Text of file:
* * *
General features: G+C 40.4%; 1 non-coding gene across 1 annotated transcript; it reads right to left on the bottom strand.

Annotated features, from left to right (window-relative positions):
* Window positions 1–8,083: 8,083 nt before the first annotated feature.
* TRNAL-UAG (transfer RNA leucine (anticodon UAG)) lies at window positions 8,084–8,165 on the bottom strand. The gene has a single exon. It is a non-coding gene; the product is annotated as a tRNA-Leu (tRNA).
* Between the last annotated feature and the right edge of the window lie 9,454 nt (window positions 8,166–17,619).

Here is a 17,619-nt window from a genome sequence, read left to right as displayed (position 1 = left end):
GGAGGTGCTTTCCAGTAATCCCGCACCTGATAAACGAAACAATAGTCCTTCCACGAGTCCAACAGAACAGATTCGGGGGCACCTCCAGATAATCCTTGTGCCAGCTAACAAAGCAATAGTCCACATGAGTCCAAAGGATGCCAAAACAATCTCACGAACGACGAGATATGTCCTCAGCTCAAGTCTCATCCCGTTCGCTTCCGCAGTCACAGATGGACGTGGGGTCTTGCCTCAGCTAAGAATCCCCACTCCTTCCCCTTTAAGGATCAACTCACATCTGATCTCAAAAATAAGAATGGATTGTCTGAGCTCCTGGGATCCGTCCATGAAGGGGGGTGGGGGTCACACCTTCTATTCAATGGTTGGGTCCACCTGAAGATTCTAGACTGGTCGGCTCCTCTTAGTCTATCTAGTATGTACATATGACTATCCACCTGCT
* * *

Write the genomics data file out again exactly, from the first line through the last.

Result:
General features: G+C 40.4%; 1 non-coding gene across 1 annotated transcript; it reads right to left on the bottom strand.

Annotated features, from left to right (window-relative positions):
* Window positions 1–8,083: 8,083 nt before the first annotated feature.
* TRNAL-UAG (transfer RNA leucine (anticodon UAG)) lies at window positions 8,084–8,165 on the bottom strand. The gene has a single exon. It is a non-coding gene; the product is annotated as a tRNA-Leu (tRNA).
* Between the last annotated feature and the right edge of the window lie 9,454 nt (window positions 8,166–17,619).

Here is a 17,619-nt window from a genome sequence, read left to right as displayed (position 1 = left end):
GGAGGTGCTTTCCAGTAATCCCGCACCTGATAAACGAAACAATAGTCCTTCCACGAGTCCAACAGAACAGATTCGGGGGCACCTCCAGATAATCCTTGTGCCAGCTAACAAAGCAATAGTCCACATGAGTCCAAAGGATGCCAAAACAATCTCACGAACGACGAGATATGTCCTCAGCTCAAGTCTCATCCCGTTCGCTTCCGCAGTCACAGATGGACGTGGGGTCTTGCCTCAGCTAAGAATCCCCACTCCTTCCCCTTTAAGGATCAACTCACATCTGATCTCAAAAATAAGAATGGATTGTCTGAGCTCCTGGGATCCGTCCATGAAGGGGGGTGGGGGTCACACCTTCTATTCAATGGTTGGGTCCACCTGAAGATTCTAGACTGGTCGGCTCCTCTTAGTCTATCTAGTATGTACATATGACTATCCACCTGCT